There’s huge potential for Vyclone to be used in collaborative projects.
If you haven’t read this article J. van Aart, B. Salem, C. Bartneck, J. Hu, and M. Rauterberg, “Designing for Experience: Arousing Boredom to Evoke Predefined User Behaviour,” in 6th Design and emotion conference, Hong Kong, 2008 I highly recommend that you do.
(Picture CC – http://farm5.staticflickr.com/4089/5140203952_6e02f65e8b.jpg)
In the article, the researchers through literature review establish a framework for inducing bordem and state it as follows:
G1: Induce sensory deprivation by reducing external stimuli to a minimum
G2: Create monotony, by using highly predictive repetitive stimuli
G3: Prevent drowsiness by using stimuli with high intensity.
G4: Do not satisfy the need for excitement; rather use the user’s expectation to create an anti-climax.
G5: Avoid any novelties, changes and surprises; everything should seem in place and make sense.
G6: Do not mentioning a wait on forehand, nor explaining the length and reason of it.
G7: Emphasize the passage of time during a wait.
They then design an experiment to test: what was the most effective method to trigger boredom and how long it would take someone to become bored under the guideline established. While they could not answer their first question within the research design, they did however make this observation:
“Overall, a significant rise of inactiveness and introversion is observed, accompanied by a reduction of extroversion and a decrease of cheerfulness. Additionally, most participants reported to feel bored of having nothing to do. These are signs that boredom is in fact triggered.”
And their results showed that it would take someone a maximum of 10 minutes within the guidelines stated to become bored.
If this research is a correct indication of what boredom is and what constitutes it, it validates calls from many researchers for many decades why lectures and transmission styled teaching doesn’t work.
The guidelines and the overall experiment could actually be conducted in a lecture room without making in changes in many cases to replicate the same result or even a more informative finding.
In fact, in my opinion it should be made a guideline for teachers of what not to do or avoid in their teaching at all times. Your teaching at all cost should avoid ” …….. Pedagogy 101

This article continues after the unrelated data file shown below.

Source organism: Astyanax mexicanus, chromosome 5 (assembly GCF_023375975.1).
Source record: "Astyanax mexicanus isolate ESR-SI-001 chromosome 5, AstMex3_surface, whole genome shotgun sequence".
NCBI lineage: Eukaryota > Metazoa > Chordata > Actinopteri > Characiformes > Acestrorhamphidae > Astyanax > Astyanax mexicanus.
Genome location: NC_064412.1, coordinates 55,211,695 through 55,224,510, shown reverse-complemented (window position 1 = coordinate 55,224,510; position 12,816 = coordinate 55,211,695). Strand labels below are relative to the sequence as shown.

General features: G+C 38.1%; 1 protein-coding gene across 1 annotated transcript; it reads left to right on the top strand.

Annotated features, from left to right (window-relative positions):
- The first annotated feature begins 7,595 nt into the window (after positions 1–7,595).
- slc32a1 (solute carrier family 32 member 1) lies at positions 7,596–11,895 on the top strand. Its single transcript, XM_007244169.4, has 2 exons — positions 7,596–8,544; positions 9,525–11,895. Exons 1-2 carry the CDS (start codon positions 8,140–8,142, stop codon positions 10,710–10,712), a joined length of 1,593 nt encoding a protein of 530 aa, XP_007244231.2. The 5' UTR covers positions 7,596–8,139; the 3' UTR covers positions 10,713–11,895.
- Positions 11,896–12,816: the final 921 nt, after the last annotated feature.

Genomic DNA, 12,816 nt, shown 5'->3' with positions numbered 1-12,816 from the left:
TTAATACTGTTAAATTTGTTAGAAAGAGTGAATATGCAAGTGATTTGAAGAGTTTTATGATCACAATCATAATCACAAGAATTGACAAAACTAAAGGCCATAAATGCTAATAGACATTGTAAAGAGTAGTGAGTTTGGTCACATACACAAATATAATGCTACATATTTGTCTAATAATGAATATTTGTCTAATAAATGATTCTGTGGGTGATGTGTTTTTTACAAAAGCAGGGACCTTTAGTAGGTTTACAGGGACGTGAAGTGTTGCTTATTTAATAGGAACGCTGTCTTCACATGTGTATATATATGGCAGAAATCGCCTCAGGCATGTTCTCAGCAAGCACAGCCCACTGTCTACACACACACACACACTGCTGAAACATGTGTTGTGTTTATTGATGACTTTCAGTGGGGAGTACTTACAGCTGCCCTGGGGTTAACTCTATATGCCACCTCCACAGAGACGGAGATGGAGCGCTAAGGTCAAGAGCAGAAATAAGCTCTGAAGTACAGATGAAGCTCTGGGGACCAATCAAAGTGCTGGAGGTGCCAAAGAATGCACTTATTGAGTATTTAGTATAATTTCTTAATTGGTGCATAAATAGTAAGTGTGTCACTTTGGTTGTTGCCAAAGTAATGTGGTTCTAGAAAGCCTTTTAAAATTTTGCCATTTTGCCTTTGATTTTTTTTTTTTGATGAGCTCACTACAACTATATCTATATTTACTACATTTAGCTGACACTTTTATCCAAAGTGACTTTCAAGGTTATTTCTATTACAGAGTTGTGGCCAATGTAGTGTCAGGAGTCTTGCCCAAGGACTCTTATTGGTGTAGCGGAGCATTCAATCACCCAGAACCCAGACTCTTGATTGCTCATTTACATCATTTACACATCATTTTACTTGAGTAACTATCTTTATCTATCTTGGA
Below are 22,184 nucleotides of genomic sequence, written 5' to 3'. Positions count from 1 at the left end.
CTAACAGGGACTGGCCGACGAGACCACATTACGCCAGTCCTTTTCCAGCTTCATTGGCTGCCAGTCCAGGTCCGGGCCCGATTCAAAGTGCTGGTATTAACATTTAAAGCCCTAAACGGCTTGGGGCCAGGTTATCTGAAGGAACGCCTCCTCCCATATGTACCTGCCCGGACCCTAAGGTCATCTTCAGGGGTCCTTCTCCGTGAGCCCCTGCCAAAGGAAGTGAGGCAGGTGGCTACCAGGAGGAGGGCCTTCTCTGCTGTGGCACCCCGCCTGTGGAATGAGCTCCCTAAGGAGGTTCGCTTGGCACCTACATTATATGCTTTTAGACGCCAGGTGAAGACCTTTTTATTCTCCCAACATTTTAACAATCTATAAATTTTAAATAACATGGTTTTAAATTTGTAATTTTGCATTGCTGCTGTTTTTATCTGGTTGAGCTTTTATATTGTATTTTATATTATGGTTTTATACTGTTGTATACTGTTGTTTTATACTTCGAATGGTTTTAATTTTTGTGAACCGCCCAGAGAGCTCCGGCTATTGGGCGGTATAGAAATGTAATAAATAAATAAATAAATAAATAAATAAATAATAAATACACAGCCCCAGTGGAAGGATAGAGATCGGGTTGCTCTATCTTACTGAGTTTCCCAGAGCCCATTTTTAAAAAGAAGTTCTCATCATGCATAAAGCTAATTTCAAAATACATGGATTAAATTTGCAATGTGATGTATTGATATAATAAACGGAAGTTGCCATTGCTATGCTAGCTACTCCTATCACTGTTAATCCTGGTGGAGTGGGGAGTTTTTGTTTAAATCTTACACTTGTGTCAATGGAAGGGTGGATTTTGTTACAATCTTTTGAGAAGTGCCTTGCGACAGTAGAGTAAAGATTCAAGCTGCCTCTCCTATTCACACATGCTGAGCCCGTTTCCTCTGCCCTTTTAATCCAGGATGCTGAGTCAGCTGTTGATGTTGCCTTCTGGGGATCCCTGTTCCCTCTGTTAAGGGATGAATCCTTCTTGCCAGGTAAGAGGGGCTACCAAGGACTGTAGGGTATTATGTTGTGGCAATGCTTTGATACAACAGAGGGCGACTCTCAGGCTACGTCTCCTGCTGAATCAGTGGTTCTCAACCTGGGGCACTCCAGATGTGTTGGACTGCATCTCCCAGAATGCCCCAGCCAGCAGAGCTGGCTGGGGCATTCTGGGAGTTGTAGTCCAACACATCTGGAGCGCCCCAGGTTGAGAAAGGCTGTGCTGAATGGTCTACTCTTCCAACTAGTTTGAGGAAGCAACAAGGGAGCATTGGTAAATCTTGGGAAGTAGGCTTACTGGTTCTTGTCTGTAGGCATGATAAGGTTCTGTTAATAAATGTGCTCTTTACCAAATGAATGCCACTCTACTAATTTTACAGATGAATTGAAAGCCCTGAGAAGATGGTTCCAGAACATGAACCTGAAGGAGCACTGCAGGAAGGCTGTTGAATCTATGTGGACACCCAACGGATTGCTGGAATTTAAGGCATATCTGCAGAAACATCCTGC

A plea to ‘touch students’ hearts’
Need for change, going beyond just pre-packaged content in the classroom.
Jeff Bliss states the obvious. Maybe the forum he chose was not appropriate but what he says to his teacher makes complete sense. Jeff’s rant was captured by another student in the class ironically and uploaded to YouTube and has since received more than one million hit.
ABC News featured the clip and interviewed Jeff.
It’s interesting reading the comments posted regarding the video on YouTube. Some are questioning if he indeed was forced by his mother to go back to school since Jeff had dropped out of class year before. Or as he himself says it in his interview, he now realises the importance of education in his life. And maybe from his prior learning experience sensed that he was going through the same old boring ‘bum on seat’ teaching approach that didn’t work for him the first time.
Much has been said about the need to change our approach in the classroom. However, traditional teaching methods unfortunately still govern the classrooms. Achieving the transformation we have been talking about for many years now still eludes practitioners around the world.
As a freelance instructional designer and e-learning developer (custom Flash and Captivate) I assisted a DHB in creating engaging online learning for nurses and small online tools, working together with nurse educators.
In several cases, this assisted a ‘flipped classroom’ approach: nurses would study equipment and procedures online before a workshop, saving precious time for practice and procedures. The material were created as custom Flash or Captivate courses and animations. This included integration of audio, video and the creation of xml-based templates for easy reuse of learning formats.
Currently I work as an e-learning instructional designer for the largest DHB in New Zealand, working in Totara, Articulate Storyline and Branchtrack.
- Cannulation (identifying equipment/understanding procedures)
- Tracheostomy (identify equipment / load trolley)
- Sleeping index (self tests for doctors)
- Brachial ankle index (instruction course / custom calculator)
- Emergency staffing calculator
- Medtronic pacemaker manual
- Cardiac rythm identification